Saturday 13 November 2021

The Bear Who Sailed The Ocean on An Iceberg by Emily Critchley and Holly Ovenden (Children's, 9 years +, 9/10E)


October 2021, Everything With Words, 288 pages, Paperback, Review copy 


Summary from Everything With Words

 From a Carnegie nominated author, a brilliantly funny and touching story about a lonely boy who finds a polar bear in his parents’ freezer. How did Monty get there? And who is Monty? Official name, Wilbur Ambrose Cedric Reginald Montague, the Third; Monty to his friends. A huge polar bear who talks like he might have swallowed a dictionary as well as a library — he has read more books than Patrick knew existed —and whose stomach is always rumbling. ALWAYS. But how is Patrick going to feed him on his pocket money that does not stretch much further than a few tins of sardines? And how to protect him from neighbours like Mr. Crankly who might report him? And if that isn’t enough, Patrick is really taking care of his mum who suffers from depression, and his dad isn’t there. But there is always Monty.

Nayu's thoughts 

Living with a parent who is depressed isn't easy for Patrick, and the root of his mother's depression is sadly common, but life gets infinitely harder for Patrick when he discovers Monty the polar bear in his garage. Monty takes residence in the freezer, constantly chips away at Patrick's limited funds as he tries to keep on top of Monty's giant appetite with great fears at first of Monty eating him, then the shops running out of affordable food. His father isn't home for most of the tale, but Patrick has to get inventive on how to stop his mother from going to the garage. Additionally he has to deal with being bullied at school and having an extremely nosy neighbour investigating the strange goings ons that all point to Monty's existence.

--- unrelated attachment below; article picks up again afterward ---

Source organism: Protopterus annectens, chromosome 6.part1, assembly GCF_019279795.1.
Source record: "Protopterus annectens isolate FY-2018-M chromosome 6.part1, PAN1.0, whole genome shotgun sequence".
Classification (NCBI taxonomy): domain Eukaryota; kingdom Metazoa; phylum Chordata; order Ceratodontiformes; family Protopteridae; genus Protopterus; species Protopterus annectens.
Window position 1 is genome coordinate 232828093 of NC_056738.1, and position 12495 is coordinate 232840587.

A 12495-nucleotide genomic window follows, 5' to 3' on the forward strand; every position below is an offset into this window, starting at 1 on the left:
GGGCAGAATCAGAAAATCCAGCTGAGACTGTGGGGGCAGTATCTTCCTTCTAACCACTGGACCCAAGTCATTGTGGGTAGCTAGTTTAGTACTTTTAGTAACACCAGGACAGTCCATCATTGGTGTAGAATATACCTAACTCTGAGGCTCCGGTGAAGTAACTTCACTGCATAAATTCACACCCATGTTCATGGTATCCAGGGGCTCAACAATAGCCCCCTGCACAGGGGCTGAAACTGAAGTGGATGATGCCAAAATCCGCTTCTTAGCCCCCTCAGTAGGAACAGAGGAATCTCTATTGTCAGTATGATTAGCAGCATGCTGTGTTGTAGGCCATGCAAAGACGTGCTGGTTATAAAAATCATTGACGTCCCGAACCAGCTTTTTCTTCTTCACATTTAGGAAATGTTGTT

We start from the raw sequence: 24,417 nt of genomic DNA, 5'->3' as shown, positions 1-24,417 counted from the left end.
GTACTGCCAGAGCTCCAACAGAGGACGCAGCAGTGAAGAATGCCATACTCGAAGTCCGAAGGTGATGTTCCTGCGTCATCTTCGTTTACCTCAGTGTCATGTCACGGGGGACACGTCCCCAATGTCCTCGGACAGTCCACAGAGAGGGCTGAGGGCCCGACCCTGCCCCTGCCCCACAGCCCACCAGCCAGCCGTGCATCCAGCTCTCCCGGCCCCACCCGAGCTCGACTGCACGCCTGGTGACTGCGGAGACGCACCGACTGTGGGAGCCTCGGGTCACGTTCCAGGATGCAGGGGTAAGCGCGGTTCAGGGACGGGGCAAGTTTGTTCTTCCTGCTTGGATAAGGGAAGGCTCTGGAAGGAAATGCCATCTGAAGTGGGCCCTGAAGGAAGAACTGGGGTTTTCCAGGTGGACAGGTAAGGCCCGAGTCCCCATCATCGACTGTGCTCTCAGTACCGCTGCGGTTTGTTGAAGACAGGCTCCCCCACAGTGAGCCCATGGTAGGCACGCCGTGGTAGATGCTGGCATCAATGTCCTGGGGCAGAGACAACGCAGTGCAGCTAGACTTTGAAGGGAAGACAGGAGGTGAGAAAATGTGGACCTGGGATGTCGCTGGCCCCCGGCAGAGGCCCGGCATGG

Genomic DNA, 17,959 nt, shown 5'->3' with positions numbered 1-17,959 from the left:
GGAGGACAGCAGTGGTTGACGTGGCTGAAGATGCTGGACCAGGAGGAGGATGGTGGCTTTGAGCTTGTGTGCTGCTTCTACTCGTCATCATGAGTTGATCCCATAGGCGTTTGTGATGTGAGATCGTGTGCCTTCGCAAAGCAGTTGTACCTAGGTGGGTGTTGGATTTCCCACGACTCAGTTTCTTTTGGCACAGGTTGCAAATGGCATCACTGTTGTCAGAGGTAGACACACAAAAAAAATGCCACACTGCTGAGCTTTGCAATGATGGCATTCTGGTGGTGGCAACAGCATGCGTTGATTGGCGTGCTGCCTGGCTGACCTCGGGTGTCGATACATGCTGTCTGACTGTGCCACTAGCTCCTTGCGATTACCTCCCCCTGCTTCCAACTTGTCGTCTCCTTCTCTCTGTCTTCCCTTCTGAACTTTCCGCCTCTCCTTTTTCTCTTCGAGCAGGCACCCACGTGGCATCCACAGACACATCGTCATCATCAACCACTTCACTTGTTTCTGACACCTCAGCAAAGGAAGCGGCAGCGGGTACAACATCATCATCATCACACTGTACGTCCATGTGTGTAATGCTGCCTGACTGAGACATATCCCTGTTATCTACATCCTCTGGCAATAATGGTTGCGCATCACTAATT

Monty does not like being cooped up in the garage. He likes roaming around Patrick's home at night, and Patrick suffers several scares when Monty almost gets discovered by his mum and his neighbour but his quick thinking helps keep Monty safe. Monty doesn't seem too bothered by how risky his actions are, most of the worrying is done by Patrick who had enough to contend with before Monty. However Monty becomes a friend - once Patrick realises Monty won't eat him despite being rather huge and menacing looking. In fact Monty provides companionship when Patrick needs it the most, apart from the time life gets too much for Patrick and he is kind of mean to Monty and his school friends.

The issues of grief, depression and bullying are fully explored in the story. There is a fair amount of humour which helps the situation seem less bleak than it can feel for Patrick. The end had me crying because it is so lovely. It would have been nice to have witnessed some of Monty's journey on an iceberg: he does recount it a little to Patrick, and how he leaves is fully experienced. Patrick's life issues all get resolved which was pleasant to see, and I hope he has more adventures either from Monty returning or a different animal coming to visit (because I'm quite sure Monty will tell his adventure to all who he sees). I'm looking forward to rereading it one day for sure.

Find out more on author Emily's website and illustrator Holly's website.

Suggested read 

If you love humour and chaos check out The Rabbit Ate My Flipflops by Rachel Elizabeth Cole (Children's, 9 years +, 10E/10E, short 'n' sweet review) 


No comments: